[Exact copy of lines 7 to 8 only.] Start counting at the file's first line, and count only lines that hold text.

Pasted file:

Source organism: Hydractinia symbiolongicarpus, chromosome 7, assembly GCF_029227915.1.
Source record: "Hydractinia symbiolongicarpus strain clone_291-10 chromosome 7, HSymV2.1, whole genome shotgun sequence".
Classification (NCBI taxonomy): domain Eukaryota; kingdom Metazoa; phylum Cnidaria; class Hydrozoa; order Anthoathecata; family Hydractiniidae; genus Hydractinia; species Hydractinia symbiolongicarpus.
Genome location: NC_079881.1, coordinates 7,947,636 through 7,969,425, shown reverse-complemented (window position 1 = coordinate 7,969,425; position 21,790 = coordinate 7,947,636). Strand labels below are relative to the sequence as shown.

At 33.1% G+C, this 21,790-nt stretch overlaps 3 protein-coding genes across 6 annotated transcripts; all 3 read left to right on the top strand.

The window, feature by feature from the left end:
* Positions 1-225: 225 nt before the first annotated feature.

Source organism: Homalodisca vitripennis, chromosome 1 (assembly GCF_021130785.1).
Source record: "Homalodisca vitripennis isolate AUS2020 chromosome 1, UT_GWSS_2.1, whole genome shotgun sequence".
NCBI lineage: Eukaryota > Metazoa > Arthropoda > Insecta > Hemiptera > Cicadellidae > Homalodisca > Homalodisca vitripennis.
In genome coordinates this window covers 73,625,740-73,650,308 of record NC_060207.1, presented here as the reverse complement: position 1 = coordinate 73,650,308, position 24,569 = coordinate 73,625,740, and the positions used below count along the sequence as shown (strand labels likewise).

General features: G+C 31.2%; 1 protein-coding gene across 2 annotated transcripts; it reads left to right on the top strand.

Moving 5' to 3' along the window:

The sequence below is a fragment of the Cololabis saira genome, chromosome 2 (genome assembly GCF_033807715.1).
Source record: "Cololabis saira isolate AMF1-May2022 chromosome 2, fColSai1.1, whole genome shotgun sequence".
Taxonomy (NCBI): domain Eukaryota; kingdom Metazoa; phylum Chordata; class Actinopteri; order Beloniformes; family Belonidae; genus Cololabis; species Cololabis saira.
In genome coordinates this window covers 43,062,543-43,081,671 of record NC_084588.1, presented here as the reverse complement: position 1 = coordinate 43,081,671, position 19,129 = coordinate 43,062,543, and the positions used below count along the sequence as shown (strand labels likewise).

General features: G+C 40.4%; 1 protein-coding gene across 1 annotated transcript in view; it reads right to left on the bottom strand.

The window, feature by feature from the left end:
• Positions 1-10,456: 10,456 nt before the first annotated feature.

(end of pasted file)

* Positions 1-225: 225 nt before the first annotated feature.

Source organism: Homalodisca vitripennis, chromosome 1 (assembly GCF_021130785.1).